|Publication number||US1990793 A|
|Publication date||Feb 12, 1935|
|Filing date||Oct 6, 1933|
|Priority date||Oct 6, 1933|
|Publication number||US 1990793 A, US 1990793A, US-A-1990793, US1990793 A, US1990793A|
|Original Assignee||Kankuro Matsumoto|
|Export Citation||BiBTeX, EndNote, RefMan|
|Referenced by (9), Classifications (5)|
|External Links: USPTO, USPTO Assignment, Espacenet|
Feb. 12, 1935. K. MATSUMOTO TOY Filed Oct. 6, 1933 Patented Feb. 12, 1935 I UNITED STATES PATET oFFmE The present invention relates to toys and has to do particularly with movable toys made up to simulate movable objects as automobiles, wagons and like vehicles, or as mice, beetles and other creatures which move about over flat surfaces.
In carrying out the invention Iemploy a heavy ball which will readily move about over a flat surface in response to slight tiltings of the surface in different directions, and then mount upon the heavy ball a light body which will .be carried by the ball and moved with it in its travels over the supporting surface, but in each instance the light body has a part which engages the surface upon which the device travels and thus provides a drag which in a measure retards the travel of the device but in doing so guides it in a definite direction. This dragging function is an important feature of the present invention and clearly distinguishes it from other similar devices which if guided at all are guided by quite difierent means. The light bodies may be made up in different ways and of different light materials and to simulate all sorts of moving objects.
In the present instance the body simulated is an automobile of racing design. This is, of course, only typical. Since the invention may take quite different forms than the one illustrated dependence is placed upon the appended claim to cover all those forms which rightly come within the scope of the invention.
For a better understanding of the invention reference should be had to the following detailed description taken in connection with the accompanying drawing wherein Fig. 1 is a side elevation of a toy constructed in accordance with the present invention showing the tail of the toy blocked up so as to maintain the bottom of the body parallel to the supporting surface.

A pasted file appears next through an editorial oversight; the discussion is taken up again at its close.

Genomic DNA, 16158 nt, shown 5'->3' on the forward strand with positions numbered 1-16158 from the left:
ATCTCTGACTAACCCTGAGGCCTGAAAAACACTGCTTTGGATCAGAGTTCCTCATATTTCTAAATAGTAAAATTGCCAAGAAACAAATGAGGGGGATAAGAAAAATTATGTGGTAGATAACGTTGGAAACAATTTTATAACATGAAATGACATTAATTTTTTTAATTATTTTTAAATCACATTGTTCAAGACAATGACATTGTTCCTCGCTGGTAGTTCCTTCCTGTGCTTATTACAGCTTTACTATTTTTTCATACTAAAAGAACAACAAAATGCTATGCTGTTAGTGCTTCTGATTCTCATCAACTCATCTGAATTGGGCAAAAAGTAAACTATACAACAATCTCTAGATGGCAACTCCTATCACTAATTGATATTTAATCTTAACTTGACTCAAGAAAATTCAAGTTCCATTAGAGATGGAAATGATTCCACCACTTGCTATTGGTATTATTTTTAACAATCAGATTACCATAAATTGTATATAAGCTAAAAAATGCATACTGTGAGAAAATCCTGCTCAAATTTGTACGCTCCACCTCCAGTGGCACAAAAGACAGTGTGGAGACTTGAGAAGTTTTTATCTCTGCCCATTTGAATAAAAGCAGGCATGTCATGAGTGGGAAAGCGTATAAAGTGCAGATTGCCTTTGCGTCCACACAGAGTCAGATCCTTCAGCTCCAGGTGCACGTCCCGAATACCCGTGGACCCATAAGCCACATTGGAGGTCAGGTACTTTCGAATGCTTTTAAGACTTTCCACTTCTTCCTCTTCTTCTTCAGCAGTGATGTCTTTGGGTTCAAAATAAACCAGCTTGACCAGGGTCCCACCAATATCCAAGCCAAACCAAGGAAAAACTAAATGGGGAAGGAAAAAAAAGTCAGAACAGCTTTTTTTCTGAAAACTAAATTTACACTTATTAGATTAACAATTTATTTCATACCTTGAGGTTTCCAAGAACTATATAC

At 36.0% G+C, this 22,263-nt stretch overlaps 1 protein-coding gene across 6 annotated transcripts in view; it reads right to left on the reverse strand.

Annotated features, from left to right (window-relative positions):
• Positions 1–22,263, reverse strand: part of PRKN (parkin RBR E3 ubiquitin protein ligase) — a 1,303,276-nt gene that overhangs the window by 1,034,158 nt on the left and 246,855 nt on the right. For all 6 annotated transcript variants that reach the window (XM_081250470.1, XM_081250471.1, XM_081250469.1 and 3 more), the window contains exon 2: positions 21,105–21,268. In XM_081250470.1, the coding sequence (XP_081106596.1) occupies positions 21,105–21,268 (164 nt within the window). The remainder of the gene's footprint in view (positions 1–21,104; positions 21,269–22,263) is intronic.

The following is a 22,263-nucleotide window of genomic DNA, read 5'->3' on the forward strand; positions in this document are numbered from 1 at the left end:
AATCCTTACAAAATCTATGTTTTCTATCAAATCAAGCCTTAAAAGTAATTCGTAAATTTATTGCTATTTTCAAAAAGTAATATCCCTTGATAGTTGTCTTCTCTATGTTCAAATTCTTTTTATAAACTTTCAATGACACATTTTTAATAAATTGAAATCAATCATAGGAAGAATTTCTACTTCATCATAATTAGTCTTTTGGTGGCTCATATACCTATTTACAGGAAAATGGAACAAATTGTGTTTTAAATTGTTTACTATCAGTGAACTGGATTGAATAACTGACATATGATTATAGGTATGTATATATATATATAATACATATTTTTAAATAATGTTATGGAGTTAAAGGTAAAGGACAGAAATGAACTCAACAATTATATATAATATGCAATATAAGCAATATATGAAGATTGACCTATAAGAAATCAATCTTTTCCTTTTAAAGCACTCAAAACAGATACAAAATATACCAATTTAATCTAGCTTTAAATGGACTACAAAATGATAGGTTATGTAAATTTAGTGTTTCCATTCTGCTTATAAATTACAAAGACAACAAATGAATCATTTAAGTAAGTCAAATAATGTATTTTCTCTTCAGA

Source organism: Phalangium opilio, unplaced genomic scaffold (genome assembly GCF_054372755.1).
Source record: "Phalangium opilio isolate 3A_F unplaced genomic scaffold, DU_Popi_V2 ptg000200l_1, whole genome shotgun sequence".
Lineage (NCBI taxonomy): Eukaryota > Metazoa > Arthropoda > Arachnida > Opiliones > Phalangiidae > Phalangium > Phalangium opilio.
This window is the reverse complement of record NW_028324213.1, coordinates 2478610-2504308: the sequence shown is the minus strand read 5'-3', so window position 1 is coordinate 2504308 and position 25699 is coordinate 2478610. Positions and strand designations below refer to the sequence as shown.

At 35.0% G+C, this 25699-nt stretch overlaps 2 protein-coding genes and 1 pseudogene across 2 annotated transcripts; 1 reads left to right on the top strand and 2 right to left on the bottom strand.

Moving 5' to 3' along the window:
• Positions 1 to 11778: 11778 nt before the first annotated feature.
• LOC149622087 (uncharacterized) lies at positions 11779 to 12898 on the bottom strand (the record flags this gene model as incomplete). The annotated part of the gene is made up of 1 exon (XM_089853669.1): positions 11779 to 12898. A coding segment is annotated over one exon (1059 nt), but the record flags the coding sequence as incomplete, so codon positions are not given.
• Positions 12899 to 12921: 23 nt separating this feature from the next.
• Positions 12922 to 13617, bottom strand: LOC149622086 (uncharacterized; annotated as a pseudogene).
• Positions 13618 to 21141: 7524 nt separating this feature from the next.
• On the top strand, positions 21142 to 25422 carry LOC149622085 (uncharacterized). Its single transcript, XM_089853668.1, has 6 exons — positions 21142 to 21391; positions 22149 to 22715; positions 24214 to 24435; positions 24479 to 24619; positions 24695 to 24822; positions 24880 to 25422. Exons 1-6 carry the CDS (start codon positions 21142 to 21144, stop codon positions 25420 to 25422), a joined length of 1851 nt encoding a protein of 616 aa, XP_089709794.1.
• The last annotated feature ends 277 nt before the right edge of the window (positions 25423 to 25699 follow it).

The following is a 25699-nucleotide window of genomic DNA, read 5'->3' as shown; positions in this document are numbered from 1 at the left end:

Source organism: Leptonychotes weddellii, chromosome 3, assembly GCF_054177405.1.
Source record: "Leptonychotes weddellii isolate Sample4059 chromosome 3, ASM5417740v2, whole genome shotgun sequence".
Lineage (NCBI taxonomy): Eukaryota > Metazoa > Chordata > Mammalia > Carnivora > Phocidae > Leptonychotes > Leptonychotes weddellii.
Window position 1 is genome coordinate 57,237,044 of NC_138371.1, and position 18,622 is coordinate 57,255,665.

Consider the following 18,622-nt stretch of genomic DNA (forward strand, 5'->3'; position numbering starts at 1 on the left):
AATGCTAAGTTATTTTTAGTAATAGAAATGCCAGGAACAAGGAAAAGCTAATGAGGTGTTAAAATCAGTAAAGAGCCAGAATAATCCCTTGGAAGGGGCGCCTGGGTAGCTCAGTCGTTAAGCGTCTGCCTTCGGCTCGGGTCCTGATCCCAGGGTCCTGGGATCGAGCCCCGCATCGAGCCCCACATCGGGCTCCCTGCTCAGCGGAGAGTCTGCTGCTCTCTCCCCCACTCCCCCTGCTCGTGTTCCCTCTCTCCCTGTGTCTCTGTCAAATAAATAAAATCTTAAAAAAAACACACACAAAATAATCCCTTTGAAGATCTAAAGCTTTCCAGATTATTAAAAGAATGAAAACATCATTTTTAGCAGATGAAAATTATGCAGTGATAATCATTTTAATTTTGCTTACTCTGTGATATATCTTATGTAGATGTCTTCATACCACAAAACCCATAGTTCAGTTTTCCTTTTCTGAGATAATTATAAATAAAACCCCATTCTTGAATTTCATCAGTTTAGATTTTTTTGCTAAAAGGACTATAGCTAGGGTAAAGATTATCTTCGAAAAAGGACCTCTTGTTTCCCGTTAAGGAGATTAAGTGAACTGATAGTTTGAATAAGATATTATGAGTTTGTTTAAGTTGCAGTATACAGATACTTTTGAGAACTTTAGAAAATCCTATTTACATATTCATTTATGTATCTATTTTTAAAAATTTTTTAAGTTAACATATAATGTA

Fig. 2 is a plan view of the same structure.
Fig. 3 is a central longitudinal section of the same showing the ball in elevation, the plane of section being indicated by the line 3-3 of Fig. 2, the tail of the body in this case engaging the supporting surface Which is shown inclined.
45 Fig. 4 is a plan view of the blank out of which the body is formed, the scale being somewhat reduced over that of the other figures of the drawing.
Fig. 5 is a transverse section taken'on a plane indicated by the line 55 of Fig. 1.
Throughout these views like characters refer to like parts.
The toy consists essentially of the heavy ball A and the light body B.
The ball A is preferably a metal ball composed of lead, steel, or other heavy material. If desired it may be a ball of the kind employed in ball bearings. It freely travels over the supporting surface 10.
- The body B is, in the present instance, formed out of a blank C. This blank includes a bottom 5 portion 11 and a top portion 12 all made out of a continuous sheet of material. The bottom 11 is provided with a circular opening 13 near one end of the blank. As clearly shown the opening 13 is large enough to allow the ball A to protrude through it but not large enough to pass the ball. The opening 13 might thus be called a socket opening. It receives and holds the ball against escape.